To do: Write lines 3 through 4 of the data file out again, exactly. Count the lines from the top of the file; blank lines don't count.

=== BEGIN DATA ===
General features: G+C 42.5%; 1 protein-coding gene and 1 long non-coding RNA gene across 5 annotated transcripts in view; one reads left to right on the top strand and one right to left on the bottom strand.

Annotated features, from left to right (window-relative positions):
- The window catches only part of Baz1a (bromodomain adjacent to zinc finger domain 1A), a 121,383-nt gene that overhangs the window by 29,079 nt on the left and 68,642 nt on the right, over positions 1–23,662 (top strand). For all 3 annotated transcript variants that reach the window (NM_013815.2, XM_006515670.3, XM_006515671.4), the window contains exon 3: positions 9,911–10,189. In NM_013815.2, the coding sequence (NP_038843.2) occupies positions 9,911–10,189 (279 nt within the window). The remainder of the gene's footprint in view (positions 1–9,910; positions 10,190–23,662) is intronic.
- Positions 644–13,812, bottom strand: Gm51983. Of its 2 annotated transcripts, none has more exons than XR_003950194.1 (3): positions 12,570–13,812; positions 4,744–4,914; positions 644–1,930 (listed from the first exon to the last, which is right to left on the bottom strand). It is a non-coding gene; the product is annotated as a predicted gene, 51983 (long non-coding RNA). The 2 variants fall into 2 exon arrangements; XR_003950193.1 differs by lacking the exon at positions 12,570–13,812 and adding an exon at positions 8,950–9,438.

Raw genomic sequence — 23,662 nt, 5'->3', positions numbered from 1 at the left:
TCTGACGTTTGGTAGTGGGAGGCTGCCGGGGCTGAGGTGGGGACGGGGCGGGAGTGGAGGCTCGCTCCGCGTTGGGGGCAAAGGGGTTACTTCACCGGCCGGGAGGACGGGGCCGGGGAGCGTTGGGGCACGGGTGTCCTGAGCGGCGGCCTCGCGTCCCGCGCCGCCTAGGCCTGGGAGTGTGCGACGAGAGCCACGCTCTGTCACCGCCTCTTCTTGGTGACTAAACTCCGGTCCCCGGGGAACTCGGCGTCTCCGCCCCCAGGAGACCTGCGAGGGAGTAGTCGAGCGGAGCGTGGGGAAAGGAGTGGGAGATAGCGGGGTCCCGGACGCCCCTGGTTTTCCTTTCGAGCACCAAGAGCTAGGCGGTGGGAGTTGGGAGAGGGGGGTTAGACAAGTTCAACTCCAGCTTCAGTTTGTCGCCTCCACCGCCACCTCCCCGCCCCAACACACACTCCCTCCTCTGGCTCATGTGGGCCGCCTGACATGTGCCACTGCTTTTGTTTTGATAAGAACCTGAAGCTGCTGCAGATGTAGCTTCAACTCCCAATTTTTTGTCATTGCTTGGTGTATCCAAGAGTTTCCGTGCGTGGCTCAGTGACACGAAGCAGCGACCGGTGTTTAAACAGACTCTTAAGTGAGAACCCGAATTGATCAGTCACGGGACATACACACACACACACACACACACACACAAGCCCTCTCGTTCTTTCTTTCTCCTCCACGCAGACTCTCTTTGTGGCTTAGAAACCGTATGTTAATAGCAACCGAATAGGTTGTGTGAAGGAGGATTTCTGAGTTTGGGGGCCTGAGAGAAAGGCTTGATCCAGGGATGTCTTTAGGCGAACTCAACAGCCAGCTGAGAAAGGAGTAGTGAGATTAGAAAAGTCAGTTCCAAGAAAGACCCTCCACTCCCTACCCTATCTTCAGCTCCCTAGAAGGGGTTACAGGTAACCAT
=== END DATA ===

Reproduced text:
- The window catches only part of Baz1a (bromodomain adjacent to zinc finger domain 1A), a 121,383-nt gene that overhangs the window by 29,079 nt on the left and 68,642 nt on the right, over positions 1–23,662 (top strand). For all 3 annotated transcript variants that reach the window (NM_013815.2, XM_006515670.3, XM_006515671.4), the window contains exon 3: positions 9,911–10,189. In NM_013815.2, the coding sequence (NP_038843.2) occupies positions 9,911–10,189 (279 nt within the window). The remainder of the gene's footprint in view (positions 1–9,910; positions 10,190–23,662) is intronic.
- Positions 644–13,812, bottom strand: Gm51983. Of its 2 annotated transcripts, none has more exons than XR_003950194.1 (3): positions 12,570–13,812; positions 4,744–4,914; positions 644–1,930 (listed from the first exon to the last, which is right to left on the bottom strand). It is a non-coding gene; the product is annotated as a predicted gene, 51983 (long non-coding RNA). The 2 variants fall into 2 exon arrangements; XR_003950193.1 differs by lacking the exon at positions 12,570–13,812 and adding an exon at positions 8,950–9,438.